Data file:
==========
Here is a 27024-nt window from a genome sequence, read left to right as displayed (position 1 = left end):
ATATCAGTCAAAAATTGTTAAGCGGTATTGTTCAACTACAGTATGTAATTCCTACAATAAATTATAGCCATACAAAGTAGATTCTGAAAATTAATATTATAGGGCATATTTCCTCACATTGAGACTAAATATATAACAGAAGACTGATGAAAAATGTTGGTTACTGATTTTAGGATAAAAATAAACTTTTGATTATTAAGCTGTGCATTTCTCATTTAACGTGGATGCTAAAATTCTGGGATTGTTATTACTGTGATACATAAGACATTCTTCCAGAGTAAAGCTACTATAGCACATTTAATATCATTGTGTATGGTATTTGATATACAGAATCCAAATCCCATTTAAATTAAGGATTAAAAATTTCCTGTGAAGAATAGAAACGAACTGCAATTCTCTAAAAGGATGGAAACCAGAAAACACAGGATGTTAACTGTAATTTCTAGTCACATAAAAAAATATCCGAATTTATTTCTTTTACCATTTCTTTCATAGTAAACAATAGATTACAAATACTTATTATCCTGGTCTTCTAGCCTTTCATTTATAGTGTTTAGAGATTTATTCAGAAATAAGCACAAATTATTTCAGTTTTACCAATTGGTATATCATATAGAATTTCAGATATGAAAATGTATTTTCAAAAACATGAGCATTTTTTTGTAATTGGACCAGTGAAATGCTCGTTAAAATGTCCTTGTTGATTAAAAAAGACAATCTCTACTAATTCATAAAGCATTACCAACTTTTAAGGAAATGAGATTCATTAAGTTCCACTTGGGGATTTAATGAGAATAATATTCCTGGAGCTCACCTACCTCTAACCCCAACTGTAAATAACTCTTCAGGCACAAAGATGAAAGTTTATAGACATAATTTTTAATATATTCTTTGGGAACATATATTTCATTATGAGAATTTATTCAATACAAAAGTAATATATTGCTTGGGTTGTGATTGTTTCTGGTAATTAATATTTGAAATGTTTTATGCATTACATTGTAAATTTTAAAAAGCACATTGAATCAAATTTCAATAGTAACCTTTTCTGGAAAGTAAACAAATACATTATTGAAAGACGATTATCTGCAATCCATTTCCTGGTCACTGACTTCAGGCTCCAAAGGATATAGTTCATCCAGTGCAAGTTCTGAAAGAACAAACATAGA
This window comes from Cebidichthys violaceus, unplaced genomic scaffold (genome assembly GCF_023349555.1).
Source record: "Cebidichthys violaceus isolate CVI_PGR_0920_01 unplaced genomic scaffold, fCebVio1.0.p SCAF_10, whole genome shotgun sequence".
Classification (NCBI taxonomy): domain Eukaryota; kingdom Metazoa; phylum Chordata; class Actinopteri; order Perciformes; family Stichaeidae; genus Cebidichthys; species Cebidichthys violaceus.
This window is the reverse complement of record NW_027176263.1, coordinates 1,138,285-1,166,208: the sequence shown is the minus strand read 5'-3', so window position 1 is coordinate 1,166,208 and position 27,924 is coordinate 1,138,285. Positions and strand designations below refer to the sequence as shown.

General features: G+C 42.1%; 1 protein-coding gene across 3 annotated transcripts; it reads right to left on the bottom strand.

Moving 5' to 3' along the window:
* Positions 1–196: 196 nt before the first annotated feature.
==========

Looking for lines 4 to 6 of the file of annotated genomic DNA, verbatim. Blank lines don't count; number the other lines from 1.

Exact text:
Source record: "Cebidichthys violaceus isolate CVI_PGR_0920_01 unplaced genomic scaffold, fCebVio1.0.p SCAF_10, whole genome shotgun sequence".
Classification (NCBI taxonomy): domain Eukaryota; kingdom Metazoa; phylum Chordata; class Actinopteri; order Perciformes; family Stichaeidae; genus Cebidichthys; species Cebidichthys violaceus.
This window is the reverse complement of record NW_027176263.1, coordinates 1,138,285-1,166,208: the sequence shown is the minus strand read 5'-3', so window position 1 is coordinate 1,166,208 and position 27,924 is coordinate 1,138,285. Positions and strand designations below refer to the sequence as shown.